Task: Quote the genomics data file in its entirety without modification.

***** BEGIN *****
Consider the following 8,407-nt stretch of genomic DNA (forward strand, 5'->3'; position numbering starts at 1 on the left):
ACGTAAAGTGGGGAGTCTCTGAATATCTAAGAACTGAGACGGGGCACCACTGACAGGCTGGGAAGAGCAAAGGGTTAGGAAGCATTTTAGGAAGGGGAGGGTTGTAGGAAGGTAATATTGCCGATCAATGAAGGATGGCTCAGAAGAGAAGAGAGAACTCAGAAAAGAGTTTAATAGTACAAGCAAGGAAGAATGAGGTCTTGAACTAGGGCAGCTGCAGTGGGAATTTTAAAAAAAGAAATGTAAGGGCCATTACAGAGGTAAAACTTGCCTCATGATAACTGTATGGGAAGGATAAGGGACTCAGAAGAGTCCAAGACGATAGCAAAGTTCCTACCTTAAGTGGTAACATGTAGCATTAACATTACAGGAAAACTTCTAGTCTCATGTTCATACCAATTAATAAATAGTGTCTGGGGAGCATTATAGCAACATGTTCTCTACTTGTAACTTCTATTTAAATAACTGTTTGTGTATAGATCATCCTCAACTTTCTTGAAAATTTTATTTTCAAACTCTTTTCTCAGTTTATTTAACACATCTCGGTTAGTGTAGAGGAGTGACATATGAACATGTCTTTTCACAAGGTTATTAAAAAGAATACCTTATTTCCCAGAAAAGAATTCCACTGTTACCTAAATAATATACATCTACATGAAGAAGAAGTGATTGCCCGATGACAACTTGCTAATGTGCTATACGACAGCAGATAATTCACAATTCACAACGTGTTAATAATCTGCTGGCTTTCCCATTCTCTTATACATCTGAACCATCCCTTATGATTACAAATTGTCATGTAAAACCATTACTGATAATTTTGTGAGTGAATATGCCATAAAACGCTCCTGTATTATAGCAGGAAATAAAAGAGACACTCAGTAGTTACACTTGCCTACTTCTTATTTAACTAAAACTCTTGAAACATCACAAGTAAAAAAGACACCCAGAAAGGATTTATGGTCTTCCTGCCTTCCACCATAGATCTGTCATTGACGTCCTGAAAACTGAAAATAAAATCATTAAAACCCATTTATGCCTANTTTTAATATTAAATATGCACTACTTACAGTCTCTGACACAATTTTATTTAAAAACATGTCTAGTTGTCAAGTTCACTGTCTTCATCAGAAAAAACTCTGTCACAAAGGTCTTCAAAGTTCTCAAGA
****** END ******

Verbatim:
Consider the following 8,407-nt stretch of genomic DNA (forward strand, 5'->3'; position numbering starts at 1 on the left):
ACGTAAAGTGGGGAGTCTCTGAATATCTAAGAACTGAGACGGGGCACCACTGACAGGCTGGGAAGAGCAAAGGGTTAGGAAGCATTTTAGGAAGGGGAGGGTTGTAGGAAGGTAATATTGCCGATCAATGAAGGATGGCTCAGAAGAGAAGAGAGAACTCAGAAAAGAGTTTAATAGTACAAGCAAGGAAGAATGAGGTCTTGAACTAGGGCAGCTGCAGTGGGAATTTTAAAAAAAGAAATGTAAGGGCCATTACAGAGGTAAAACTTGCCTCATGATAACTGTATGGGAAGGATAAGGGACTCAGAAGAGTCCAAGACGATAGCAAAGTTCCTACCTTAAGTGGTAACATGTAGCATTAACATTACAGGAAAACTTCTAGTCTCATGTTCATACCAATTAATAAATAGTGTCTGGGGAGCATTATAGCAACATGTTCTCTACTTGTAACTTCTATTTAAATAACTGTTTGTGTATAGATCATCCTCAACTTTCTTGAAAATTTTATTTTCAAACTCTTTTCTCAGTTTATTTAACACATCTCGGTTAGTGTAGAGGAGTGACATATGAACATGTCTTTTCACAAGGTTATTAAAAAGAATACCTTATTTCCCAGAAAAGAATTCCACTGTTACCTAAATAATATACATCTACATGAAGAAGAAGTGATTGCCCGATGACAACTTGCTAATGTGCTATACGACAGCAGATAATTCACAATTCACAACGTGTTAATAATCTGCTGGCTTTCCCATTCTCTTATACATCTGAACCATCCCTTATGATTACAAATTGTCATGTAAAACCATTACTGATAATTTTGTGAGTGAATATGCCATAAAACGCTCCTGTATTATAGCAGGAAATAAAAGAGACACTCAGTAGTTACACTTGCCTACTTCTTATTTAACTAAAACTCTTGAAACATCACAAGTAAAAAAGACACCCAGAAAGGATTTATGGTCTTCCTGCCTTCCACCATAGATCTGTCATTGACGTCCTGAAAACTGAAAATAAAATCATTAAAACCCATTTATGCCTANTTTTAATATTAAATATGCACTACTTACAGTCTCTGACACAATTTTATTTAAAAACATGTCTAGTTGTCAAGTTCACTGTCTTCATCAGAAAAAACTCTGTCACAAAGGTCTTCAAAGTTCTCAAGA